25 June 2015

"Neither Out Far Nor in Deep"

















The people along the sand
All turn and look one way.
They turn their back on the land.
They look at the sea all day.

As long as it takes to pass
A ship keeps raising its hull;
The wetter ground like glass
Reflects a standing gull

The land may vary more;
But wherever the truth may be-
The water comes ashore,
And the people look at the sea.

They cannot look out far.
They cannot look in deep.
But when was that ever a bar
To any watch they keep?
 - A Further Range by Robert Frost, New York, Holt: 1936

Pairing images by the nineteenth century Italian painter Giovanni Fattori with a poem by a twentieth century American poet Robert Frost is not so fanciful as it might at first seem.   Italy is a country surrounded on three and a half sides (in length) by water and the Atlantic ocean in Frost's poem was the entry point and the orientation for generations of European settlers.  Oddly enough, the sea is a larger presence in French painting and literature than either of the other two.  Odd because in France the beaches and  fishing ports are like exiles in the outer provinces (Normandy, Brittany, Gasgogne, and Provence) while the capital of both country and culture in is far inland in Paris.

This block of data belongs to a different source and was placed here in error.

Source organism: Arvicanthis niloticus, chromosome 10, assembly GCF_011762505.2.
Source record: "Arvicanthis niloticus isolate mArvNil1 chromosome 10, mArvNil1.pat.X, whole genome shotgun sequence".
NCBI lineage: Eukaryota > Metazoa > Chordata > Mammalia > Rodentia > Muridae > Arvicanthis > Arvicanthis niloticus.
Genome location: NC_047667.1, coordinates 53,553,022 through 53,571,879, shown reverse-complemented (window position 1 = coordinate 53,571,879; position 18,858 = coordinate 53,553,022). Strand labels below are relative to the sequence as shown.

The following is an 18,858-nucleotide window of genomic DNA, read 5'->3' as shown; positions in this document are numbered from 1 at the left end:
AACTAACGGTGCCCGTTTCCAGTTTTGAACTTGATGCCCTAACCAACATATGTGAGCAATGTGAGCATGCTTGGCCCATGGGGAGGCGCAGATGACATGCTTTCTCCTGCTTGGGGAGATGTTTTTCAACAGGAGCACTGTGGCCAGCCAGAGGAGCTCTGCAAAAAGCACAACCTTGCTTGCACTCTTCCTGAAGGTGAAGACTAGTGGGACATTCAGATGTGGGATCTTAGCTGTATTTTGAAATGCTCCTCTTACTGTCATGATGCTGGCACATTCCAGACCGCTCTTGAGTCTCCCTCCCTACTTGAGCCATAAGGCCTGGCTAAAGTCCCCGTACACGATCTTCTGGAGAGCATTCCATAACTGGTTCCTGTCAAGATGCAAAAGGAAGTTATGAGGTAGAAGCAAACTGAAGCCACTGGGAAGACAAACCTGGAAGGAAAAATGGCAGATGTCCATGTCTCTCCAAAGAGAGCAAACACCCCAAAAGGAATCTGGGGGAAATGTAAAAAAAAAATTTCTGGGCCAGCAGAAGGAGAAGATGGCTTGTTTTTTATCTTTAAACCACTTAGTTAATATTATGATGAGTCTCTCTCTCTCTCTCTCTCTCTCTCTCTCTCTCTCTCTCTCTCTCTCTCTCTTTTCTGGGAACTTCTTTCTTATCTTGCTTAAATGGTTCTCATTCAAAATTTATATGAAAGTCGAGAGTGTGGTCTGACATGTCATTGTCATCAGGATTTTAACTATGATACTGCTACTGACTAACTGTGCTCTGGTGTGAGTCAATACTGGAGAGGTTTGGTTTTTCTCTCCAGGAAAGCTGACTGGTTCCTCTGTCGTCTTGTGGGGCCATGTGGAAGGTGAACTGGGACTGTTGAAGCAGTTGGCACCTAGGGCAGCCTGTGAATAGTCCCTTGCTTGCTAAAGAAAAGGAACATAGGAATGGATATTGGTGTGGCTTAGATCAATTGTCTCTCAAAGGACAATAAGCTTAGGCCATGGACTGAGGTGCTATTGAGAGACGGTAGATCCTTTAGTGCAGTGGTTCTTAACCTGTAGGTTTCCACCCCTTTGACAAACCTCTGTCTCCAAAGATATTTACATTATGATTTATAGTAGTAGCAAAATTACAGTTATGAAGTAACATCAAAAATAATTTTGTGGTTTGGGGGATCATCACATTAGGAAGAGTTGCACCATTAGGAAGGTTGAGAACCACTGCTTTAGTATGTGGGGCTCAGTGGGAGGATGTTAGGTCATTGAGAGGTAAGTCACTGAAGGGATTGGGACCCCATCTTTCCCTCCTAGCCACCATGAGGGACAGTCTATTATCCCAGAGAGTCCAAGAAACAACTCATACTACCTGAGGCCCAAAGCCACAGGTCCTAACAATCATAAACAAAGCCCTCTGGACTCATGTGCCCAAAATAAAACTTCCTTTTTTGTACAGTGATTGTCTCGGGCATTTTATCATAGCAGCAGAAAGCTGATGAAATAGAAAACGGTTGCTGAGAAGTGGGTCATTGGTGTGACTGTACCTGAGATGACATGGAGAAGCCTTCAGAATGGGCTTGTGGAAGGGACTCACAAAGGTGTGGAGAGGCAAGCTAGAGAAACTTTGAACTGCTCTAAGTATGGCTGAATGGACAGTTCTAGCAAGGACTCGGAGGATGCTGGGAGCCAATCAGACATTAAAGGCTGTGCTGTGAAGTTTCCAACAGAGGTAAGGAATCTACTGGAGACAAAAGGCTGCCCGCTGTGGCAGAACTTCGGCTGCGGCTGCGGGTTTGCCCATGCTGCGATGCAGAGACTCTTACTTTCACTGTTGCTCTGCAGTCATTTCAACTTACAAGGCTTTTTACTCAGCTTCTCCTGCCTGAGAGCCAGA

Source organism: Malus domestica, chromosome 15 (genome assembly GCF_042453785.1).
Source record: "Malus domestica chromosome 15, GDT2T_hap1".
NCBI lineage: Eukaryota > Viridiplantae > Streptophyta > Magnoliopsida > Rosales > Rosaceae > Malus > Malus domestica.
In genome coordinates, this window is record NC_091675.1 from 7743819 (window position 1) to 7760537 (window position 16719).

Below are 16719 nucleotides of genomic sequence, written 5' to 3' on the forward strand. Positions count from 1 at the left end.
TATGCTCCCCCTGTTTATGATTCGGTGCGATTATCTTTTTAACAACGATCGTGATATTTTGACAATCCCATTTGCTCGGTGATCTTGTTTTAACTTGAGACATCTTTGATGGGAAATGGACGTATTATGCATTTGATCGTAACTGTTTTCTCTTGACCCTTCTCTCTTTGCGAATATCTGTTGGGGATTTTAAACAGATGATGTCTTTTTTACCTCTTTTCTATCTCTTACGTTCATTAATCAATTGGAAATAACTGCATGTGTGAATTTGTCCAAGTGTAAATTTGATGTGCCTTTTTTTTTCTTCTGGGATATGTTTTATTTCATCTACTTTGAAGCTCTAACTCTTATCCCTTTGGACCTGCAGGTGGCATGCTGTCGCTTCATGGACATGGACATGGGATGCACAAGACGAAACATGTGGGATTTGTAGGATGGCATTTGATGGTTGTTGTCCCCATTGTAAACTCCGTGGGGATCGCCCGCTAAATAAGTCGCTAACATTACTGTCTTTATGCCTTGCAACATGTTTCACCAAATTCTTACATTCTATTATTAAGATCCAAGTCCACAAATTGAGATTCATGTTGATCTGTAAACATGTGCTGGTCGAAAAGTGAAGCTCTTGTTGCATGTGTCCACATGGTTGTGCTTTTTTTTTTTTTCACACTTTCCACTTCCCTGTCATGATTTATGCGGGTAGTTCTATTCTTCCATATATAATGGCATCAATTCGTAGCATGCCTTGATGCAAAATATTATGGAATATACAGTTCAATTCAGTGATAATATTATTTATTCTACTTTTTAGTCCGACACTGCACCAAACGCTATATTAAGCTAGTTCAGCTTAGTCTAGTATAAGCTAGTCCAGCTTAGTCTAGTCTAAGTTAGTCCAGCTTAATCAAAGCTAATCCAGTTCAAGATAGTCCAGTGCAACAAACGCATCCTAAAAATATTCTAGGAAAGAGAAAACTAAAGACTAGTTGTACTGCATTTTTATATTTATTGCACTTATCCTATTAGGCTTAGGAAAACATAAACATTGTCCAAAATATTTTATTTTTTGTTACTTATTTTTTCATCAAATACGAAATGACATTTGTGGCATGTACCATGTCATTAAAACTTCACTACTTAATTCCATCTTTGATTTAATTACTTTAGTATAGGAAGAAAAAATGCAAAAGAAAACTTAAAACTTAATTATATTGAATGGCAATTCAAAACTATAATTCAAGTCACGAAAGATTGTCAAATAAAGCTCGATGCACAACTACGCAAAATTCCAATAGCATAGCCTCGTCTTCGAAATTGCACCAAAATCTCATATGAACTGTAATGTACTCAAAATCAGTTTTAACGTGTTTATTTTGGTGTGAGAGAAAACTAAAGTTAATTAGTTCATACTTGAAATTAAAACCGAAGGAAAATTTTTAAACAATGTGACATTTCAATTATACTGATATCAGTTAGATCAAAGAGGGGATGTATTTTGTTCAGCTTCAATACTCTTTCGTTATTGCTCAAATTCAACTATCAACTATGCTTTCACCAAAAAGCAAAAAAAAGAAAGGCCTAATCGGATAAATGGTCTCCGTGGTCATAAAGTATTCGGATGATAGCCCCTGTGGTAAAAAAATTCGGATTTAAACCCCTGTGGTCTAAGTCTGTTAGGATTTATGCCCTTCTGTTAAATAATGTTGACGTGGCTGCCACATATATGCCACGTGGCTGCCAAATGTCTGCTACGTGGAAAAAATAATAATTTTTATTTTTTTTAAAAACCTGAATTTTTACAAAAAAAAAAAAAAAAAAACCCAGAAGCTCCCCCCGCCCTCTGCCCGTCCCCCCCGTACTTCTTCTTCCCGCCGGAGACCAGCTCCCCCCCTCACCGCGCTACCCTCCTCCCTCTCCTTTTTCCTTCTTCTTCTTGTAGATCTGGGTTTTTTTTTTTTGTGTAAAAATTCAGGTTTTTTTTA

Giovanni Fattori (1825 –1908) was an Italian artist.   In middle age Fattori was attracted to the landscapes of the French Barbizon painters; because of their influence he gave up historical subjects for paintings outdoors (en plein-air) and became a convert to painting in natural light.  He was one of the founders of the group dubbed the Macchiaioli, painters of the light.  One of those was his friend Silvestro Lega; Fattori's painting shows Lega sitting on outcropping of rocks as he paints the waves  cresting around him.

Images:
1. Giovanni Fattori - Tramunto sul mare (Sunset on the Shore), c. 1890-95, Galeria d'Arte Moderna + Florence.2. Giovanni Fattori - Silvestro Lega Painting by the Sea, c. 1866, Collection Juncker, milan.
 

3 comments:

Rouchswalwe said...

Ah, the sea and the froth of the wavetops. I do miss the sounds and the smells and the sights of the sea. Funny since I grew up inland and spent so much of my youth in forests. It wasn't until much later in life that I stood on the edge of the Pacific and fell in love with it.

Jane said...

Rouchswalwe, on this scientists and poets agree: the sea was once our home and it still lives in us as our bodies are about 7/8ths water. I grew up in places never more than a dozen miles from the Atlantic Ocean. I bet you feel about the sun setting over the Pacific the way I feel about watching it rise over the Atlantic. It's closest earthly experience we can have to the immensity of the multiverse. So good to hear from you!

Rouchswalwe said...

Very good point, dear Jane! Yes, sun was quite a sight. Immensity.
Prost!